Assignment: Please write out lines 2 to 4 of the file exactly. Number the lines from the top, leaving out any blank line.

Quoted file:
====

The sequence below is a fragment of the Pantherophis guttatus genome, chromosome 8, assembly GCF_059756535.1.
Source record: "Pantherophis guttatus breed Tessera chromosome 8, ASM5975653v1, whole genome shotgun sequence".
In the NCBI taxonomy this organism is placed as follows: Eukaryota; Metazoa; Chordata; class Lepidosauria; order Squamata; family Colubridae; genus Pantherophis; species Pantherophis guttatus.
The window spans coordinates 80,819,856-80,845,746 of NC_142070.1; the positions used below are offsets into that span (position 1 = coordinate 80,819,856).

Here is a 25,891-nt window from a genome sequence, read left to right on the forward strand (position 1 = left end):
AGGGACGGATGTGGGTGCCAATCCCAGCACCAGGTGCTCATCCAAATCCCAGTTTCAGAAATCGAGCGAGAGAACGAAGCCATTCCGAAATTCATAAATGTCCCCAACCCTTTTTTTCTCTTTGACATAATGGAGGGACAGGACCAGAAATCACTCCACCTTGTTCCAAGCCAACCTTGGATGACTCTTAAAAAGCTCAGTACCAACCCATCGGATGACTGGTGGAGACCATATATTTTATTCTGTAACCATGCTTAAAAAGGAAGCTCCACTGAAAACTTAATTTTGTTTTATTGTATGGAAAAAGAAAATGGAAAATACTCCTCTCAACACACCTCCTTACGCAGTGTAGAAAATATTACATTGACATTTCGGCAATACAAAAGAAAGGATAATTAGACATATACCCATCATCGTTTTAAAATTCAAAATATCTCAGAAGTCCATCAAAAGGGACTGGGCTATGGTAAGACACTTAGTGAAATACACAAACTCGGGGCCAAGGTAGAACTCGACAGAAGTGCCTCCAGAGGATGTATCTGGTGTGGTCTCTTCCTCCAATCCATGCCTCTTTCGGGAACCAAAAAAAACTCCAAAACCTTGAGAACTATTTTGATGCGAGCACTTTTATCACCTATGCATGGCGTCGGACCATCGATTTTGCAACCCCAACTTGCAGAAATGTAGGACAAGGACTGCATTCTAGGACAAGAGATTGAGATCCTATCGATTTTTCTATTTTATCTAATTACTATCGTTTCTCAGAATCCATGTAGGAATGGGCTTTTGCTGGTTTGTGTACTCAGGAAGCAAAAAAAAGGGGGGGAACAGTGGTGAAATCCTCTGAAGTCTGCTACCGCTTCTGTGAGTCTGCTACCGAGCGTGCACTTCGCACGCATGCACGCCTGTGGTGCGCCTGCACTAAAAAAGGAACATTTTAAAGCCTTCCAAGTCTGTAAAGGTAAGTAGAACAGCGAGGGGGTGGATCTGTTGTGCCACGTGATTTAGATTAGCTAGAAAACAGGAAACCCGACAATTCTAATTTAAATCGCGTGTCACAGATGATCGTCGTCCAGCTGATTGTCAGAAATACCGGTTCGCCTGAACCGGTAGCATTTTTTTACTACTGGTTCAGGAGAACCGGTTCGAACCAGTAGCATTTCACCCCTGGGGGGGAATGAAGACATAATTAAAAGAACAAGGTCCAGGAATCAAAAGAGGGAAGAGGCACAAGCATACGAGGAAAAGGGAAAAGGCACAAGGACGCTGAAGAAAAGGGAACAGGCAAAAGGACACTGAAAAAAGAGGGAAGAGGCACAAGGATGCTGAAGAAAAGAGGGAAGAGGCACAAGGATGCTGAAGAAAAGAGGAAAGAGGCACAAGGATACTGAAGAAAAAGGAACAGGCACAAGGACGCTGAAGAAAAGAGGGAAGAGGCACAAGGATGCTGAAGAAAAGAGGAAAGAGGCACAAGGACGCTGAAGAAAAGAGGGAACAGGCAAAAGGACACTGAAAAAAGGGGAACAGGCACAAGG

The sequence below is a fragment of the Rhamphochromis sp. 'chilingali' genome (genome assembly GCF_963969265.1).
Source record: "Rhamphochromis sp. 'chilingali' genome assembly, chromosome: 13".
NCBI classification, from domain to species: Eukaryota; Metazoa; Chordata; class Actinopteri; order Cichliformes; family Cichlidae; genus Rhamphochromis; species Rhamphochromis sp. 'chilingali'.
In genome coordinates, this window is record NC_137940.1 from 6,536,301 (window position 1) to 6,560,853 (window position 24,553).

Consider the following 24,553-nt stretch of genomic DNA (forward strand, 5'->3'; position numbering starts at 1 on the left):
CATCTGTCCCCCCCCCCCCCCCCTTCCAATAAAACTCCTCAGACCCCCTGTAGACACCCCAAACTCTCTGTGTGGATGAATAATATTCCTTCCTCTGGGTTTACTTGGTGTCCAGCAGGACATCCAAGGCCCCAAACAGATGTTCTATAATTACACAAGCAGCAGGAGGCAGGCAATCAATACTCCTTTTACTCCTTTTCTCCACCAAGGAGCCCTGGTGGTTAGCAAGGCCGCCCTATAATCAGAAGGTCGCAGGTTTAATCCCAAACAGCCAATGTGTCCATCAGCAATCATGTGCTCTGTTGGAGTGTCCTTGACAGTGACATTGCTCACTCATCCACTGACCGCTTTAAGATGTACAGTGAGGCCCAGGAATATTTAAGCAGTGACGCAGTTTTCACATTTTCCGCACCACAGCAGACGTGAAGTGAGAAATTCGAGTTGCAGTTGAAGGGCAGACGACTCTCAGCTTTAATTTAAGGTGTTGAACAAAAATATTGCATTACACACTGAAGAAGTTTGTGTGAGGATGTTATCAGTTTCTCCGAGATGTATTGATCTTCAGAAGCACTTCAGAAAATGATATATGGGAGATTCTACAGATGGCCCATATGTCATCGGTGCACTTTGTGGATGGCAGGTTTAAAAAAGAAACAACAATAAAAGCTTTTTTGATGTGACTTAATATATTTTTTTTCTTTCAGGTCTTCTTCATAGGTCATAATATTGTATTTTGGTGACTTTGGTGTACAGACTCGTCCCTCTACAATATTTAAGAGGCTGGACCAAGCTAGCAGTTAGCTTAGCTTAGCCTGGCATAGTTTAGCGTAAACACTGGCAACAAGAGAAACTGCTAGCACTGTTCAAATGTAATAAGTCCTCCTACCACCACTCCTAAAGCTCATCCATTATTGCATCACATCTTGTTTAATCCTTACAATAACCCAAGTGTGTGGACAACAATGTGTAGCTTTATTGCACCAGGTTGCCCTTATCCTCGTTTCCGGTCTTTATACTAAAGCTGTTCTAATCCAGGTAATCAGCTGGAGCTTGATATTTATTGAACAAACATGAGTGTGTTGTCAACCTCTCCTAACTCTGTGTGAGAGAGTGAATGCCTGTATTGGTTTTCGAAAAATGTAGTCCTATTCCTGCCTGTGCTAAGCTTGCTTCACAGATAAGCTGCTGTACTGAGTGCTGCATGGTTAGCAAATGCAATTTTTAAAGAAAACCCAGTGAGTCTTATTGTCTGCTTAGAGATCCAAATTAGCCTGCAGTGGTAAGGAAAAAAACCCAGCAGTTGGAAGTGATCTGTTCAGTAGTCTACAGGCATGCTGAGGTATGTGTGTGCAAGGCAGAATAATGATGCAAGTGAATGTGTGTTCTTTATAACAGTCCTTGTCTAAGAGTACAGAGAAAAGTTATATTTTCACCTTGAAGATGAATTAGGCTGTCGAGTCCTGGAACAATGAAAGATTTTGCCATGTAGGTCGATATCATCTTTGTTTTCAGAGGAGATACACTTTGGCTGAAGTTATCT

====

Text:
Source record: "Pantherophis guttatus breed Tessera chromosome 8, ASM5975653v1, whole genome shotgun sequence".
In the NCBI taxonomy this organism is placed as follows: Eukaryota; Metazoa; Chordata; class Lepidosauria; order Squamata; family Colubridae; genus Pantherophis; species Pantherophis guttatus.
The window spans coordinates 80,819,856-80,845,746 of NC_142070.1; the positions used below are offsets into that span (position 1 = coordinate 80,819,856).